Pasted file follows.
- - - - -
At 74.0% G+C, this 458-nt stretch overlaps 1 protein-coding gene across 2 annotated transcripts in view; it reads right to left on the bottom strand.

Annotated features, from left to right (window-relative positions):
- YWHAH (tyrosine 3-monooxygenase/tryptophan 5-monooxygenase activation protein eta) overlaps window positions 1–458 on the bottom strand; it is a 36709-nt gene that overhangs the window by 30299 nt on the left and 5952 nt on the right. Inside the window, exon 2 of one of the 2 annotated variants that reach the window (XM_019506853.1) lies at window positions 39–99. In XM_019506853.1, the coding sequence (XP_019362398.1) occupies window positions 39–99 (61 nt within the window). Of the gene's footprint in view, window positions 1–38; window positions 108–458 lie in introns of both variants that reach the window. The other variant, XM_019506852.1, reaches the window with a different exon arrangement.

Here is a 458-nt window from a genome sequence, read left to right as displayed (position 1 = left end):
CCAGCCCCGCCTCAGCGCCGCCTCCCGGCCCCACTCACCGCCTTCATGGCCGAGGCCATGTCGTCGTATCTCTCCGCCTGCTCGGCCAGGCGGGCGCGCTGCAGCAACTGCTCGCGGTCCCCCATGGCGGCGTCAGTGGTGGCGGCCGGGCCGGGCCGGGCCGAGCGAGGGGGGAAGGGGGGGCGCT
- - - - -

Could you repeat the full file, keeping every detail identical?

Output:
At 74.0% G+C, this 458-nt stretch overlaps 1 protein-coding gene across 2 annotated transcripts in view; it reads right to left on the bottom strand.

Annotated features, from left to right (window-relative positions):
- YWHAH (tyrosine 3-monooxygenase/tryptophan 5-monooxygenase activation protein eta) overlaps window positions 1–458 on the bottom strand; it is a 36709-nt gene that overhangs the window by 30299 nt on the left and 5952 nt on the right. Inside the window, exon 2 of one of the 2 annotated variants that reach the window (XM_019506853.1) lies at window positions 39–99. In XM_019506853.1, the coding sequence (XP_019362398.1) occupies window positions 39–99 (61 nt within the window). Of the gene's footprint in view, window positions 1–38; window positions 108–458 lie in introns of both variants that reach the window. The other variant, XM_019506852.1, reaches the window with a different exon arrangement.

Here is a 458-nt window from a genome sequence, read left to right as displayed (position 1 = left end):
CCAGCCCCGCCTCAGCGCCGCCTCCCGGCCCCACTCACCGCCTTCATGGCCGAGGCCATGTCGTCGTATCTCTCCGCCTGCTCGGCCAGGCGGGCGCGCTGCAGCAACTGCTCGCGGTCCCCCATGGCGGCGTCAGTGGTGGCGGCCGGGCCGGGCCGGGCCGAGCGAGGGGGGAAGGGGGGGCGCT